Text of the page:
New Delhi: Government welcomes foreign direct investments into the pharma sector but there are concerns that generic drugs market could be adversely hit if overseas players fully acquire local companies, Commerce and Industry Minister Anand Sharma said Monday.
India, one of the world's biggest markets for generic drugs, allows 100 percent FDI through the automatic route in greenfield projects while for brownfield projects, approval has to be sought from the government.
"We are supportive of, welcoming of 100 percent FDI in the pharma sector. There's no change in the government policy," Sharma told reporters after meeting Finance Minister P Chidambaram here.
Among other issues, the Commerce and Industry Minister discussed the issue of gold import situation with the Finance Minister.
"The only area of concern for the government is complete takeovers as it (pharma) is a growing industry that we have to protect so that Indian pharmaceutical industry particularly the generics continue to grow," he said.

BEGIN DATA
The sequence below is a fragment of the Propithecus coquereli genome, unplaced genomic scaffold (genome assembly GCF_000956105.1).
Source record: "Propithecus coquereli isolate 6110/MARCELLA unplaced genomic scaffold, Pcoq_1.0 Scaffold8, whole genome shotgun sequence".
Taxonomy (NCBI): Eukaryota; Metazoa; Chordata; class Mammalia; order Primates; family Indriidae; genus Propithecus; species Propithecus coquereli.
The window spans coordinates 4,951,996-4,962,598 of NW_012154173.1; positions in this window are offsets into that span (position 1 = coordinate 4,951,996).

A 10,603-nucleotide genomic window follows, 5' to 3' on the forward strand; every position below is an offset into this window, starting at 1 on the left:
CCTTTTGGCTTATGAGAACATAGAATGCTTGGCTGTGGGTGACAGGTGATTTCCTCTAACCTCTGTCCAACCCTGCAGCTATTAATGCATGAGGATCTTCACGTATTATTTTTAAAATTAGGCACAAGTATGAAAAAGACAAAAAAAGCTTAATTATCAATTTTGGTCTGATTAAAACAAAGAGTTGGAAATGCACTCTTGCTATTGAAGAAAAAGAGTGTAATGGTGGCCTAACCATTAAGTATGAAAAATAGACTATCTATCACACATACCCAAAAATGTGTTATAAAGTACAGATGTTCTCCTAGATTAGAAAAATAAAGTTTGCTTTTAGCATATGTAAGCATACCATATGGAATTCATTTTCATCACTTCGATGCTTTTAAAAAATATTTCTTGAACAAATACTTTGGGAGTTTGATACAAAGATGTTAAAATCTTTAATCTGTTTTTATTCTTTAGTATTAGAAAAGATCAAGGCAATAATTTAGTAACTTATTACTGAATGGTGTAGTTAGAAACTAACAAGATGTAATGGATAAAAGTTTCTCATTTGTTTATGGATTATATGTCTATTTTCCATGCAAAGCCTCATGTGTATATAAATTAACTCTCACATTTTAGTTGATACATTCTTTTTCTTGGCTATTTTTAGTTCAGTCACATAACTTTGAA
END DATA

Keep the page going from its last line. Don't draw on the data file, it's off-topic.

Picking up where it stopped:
Sharma said if there is a complete takeover then there could be a reversal of the growth that had taken place.
The government allows 100 percent FDI in greenfield projects in the pharmaceutical sector, under automatic route.
However, in case of brownfield projects, foreign investment is allowed only after clearance by the Foreign Investment Promotion Board (FIPB).
"When it comes to FDI in the greenfield, 100 percent is allowed. Here again, it (100 percent FDI) is allowed provided conventionalities in the brownfield are met. That is the concern and that is the real concern," Sharma said.
Last year, the government had decided that all foreign investments in existing domestic pharma firms should be allowed only after clearance by the FIPB, amid mounting concerns over availability of affordable essential drugs in the wake of multinationals acquiring local companies.
The decision was taken at a high level meeting chaired by Prime Minister Manmohan Singh that was attended by the Finance Minister, the Commerce and Industry Minister and Health Minister Ghulam Nabi Azad, among others.
Differences, mainly between the Finance and the Commerce and Industry ministries, on how much FDI in existing domestic units must be approved by the Foreign Investment Promotion Board (FIPB), had led to a delay in relaxation of foreign investment norms in the pharma sector.
First Published: Monday, June 3, 2013, 22:38